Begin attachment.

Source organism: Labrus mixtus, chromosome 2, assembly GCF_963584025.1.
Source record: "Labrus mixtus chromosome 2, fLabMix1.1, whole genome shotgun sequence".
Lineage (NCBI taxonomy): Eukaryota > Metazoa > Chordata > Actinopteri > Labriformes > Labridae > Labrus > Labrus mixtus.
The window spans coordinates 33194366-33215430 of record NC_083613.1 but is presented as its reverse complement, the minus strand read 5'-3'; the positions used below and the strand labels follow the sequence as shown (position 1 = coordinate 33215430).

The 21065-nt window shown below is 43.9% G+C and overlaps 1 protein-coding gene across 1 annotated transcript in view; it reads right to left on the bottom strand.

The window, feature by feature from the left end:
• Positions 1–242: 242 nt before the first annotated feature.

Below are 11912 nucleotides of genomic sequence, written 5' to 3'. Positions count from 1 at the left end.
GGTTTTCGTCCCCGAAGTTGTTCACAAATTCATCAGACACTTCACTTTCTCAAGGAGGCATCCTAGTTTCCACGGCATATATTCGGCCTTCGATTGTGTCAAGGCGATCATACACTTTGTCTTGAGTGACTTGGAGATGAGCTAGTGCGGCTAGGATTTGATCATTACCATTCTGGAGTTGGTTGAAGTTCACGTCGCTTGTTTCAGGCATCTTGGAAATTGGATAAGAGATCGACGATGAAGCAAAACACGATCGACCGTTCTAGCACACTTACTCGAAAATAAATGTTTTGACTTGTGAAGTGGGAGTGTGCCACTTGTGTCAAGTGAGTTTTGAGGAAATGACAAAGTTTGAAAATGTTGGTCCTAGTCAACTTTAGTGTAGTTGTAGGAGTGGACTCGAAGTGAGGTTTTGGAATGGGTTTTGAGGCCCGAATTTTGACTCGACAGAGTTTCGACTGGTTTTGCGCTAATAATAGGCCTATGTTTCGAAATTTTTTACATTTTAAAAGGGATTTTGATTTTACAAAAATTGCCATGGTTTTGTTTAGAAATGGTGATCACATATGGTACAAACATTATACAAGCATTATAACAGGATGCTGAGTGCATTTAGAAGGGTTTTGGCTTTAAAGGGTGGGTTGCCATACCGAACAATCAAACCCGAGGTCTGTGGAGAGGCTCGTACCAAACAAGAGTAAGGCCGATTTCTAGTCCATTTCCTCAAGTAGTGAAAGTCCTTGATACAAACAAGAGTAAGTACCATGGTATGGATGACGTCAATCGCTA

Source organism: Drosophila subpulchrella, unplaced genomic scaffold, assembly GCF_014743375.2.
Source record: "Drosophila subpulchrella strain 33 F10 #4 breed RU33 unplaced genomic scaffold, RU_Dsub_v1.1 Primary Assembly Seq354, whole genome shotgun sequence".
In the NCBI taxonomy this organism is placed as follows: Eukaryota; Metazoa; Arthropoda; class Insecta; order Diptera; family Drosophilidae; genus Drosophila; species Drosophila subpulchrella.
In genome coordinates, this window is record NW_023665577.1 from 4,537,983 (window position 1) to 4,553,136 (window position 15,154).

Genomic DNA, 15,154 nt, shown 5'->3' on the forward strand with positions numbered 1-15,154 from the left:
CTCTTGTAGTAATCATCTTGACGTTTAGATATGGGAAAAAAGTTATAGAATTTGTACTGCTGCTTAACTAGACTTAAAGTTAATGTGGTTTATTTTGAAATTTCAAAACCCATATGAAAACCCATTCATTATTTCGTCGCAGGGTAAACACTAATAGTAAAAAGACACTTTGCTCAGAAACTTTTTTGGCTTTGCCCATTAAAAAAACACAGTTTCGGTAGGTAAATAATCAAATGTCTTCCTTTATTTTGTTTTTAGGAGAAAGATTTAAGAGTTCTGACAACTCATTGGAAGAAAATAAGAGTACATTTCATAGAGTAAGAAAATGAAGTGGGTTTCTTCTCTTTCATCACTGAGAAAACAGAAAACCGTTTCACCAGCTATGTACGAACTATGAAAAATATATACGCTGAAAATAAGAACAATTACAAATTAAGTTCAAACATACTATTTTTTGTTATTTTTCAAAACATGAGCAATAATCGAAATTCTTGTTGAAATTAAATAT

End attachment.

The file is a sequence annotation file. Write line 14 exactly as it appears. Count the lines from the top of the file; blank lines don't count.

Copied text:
Genomic DNA, 15,154 nt, shown 5'->3' on the forward strand with positions numbered 1-15,154 from the left: